The story goes that Kirk "discovered" the novel and had it adapted for the stage in order to play McMurphy. Owning the movie rights didn't help him much, since no studio would come near it. You'd think that having sonny Micheal take up the producer's mantle would help the old man, but ultimately THAT's what cost him the role - being too old. No one disputes the Oscar worth of Kirk, but the fact is he came from a different generation of actors, and would probably have portrayed the aggressive inmate TOO aggressively or classically- Not the establishment hating pothead who turns the asylum upside down.

Burt Reynolds
Bare in mind that in 1975, Burt was just starting to be Burt; after spending the 60s guest-starring on television, he was just just becoming a fan-favorite thanks to Deliverance and The Longest Yard. However improbable, had he won an Oscar instead of Jack, would he have strayed in the part that truly made him Burt, The Bandit? Think about it...No Smokey, no Cannonball Run and no Starting Over. On the othe hand, no Cop and a Half and a whole string of 80s cat-litter worthy B-listers that could only be stopped by P.T. Anderson and the awesome Boogie Nights. As for McMurphy...meh! He just ain't off-the-wall and wacky enough.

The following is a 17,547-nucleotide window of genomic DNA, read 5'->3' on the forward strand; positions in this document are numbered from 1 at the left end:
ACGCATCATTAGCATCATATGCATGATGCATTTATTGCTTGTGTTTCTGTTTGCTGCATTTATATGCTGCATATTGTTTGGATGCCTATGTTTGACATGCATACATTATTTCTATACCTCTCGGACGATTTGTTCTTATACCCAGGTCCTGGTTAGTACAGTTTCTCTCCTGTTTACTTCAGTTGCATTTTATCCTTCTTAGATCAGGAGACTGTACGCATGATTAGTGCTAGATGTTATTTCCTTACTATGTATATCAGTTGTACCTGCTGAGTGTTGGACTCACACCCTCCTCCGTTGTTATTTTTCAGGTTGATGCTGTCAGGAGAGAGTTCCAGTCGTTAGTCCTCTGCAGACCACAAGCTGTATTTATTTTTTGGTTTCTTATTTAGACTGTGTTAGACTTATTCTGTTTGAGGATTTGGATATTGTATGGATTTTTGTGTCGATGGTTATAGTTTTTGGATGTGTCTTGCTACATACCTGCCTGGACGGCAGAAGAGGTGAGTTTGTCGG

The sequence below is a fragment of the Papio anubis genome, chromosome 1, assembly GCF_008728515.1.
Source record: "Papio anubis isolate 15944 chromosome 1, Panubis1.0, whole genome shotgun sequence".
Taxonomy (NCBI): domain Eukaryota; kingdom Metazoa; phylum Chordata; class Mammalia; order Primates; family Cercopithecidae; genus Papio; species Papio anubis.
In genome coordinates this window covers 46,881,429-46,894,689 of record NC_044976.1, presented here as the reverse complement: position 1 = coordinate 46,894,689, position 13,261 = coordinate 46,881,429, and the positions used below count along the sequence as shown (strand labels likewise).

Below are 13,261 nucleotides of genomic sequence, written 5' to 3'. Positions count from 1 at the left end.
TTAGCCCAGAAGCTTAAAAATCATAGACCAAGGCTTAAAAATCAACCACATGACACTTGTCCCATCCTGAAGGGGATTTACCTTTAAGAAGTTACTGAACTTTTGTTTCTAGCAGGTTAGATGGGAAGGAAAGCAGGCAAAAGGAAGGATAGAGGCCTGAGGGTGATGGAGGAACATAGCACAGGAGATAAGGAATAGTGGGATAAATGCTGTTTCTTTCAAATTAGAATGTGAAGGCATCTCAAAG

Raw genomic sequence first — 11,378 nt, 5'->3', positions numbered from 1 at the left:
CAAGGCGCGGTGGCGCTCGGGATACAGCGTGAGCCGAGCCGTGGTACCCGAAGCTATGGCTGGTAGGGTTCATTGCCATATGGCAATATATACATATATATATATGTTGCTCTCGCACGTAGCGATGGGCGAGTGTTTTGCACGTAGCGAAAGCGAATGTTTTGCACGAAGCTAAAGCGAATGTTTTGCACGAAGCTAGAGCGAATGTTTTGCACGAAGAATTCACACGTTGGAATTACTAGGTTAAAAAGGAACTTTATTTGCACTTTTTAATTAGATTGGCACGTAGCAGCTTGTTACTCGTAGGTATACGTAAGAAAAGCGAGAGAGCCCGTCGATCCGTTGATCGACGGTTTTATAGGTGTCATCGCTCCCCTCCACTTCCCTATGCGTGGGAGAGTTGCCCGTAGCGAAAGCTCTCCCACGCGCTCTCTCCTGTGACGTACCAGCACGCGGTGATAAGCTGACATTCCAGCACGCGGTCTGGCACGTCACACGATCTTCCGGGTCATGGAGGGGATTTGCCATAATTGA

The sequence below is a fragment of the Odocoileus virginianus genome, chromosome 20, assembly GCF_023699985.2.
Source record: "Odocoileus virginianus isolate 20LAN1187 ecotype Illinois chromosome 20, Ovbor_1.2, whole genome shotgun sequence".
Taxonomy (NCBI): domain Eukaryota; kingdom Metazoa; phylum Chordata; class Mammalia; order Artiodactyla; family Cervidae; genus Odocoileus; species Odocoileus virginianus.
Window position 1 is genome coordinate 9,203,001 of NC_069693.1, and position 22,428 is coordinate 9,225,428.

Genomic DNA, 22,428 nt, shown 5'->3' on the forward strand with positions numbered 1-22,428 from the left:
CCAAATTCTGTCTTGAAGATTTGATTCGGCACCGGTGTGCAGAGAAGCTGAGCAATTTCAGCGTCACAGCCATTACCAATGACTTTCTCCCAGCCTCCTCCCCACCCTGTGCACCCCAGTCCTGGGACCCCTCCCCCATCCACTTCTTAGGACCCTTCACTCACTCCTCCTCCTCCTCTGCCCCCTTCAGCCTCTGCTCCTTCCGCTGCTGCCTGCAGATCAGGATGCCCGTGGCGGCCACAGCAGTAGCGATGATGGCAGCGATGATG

Marlon Brando
Don Corleone? Col. Kurtz? Terry Malloy? Forgive me for insutling the Great (big) One, but I just don't see it. Being only 33, the image of Brando I grew up with is of a fat and bitchy old Prima Dona. Granted, that's close to what Nicholson has turned into lately, but still... Jumping around, raising hell with his water canon? nah...I don't buy it.

James Caan
Now honestly, THAT I would've liked to see. Although Sonny Corleone's death is one of the more memorable of modern Cinema, we just don't get enough of him, period. I wanna see Sonny get into a pissing contest with Louise Fletcher -You get close enough and *Badaboum* you got blood all over your nurse's uniform! If they made him an offer, they should've made one he couldn't refuse...

Gene Hackman
In the words of Bill Lumberg, hum...yeaaah...Hackman is incredibly versatile. Or at least WAS back in the 70s. Now he's just overexposed, so I can't get enough perpective to envision it. Besides, Popeye Doyle was a bit of a McMurphy himself, and can provide a heck of a car chase. Although, If it had been enough to keep him from turning Lex Luthor into a spoiled brat with too much time on his hands, then maybe...

If it was made today...
On-the-nose casting would put smart money behind Sam Rockwell or Johnny Depp, although green-thinking Studio Suits would definitely push for a Frat Packer, one of Judd Apatow's buddies or -God Forbid- Adam Sandler. MY dream casting would put Simon Pegg in the rebel-rousing seat, alongside Gary Farmer as Chief Bromben and Angelina Jolie slithering her way into Nurse Ratchett's outfit. And maybe Matthew Lillard as Billy.

Sunday, August 26, 2007

10 Movies About One Plot

Volume 1- Forced Back on the Saddle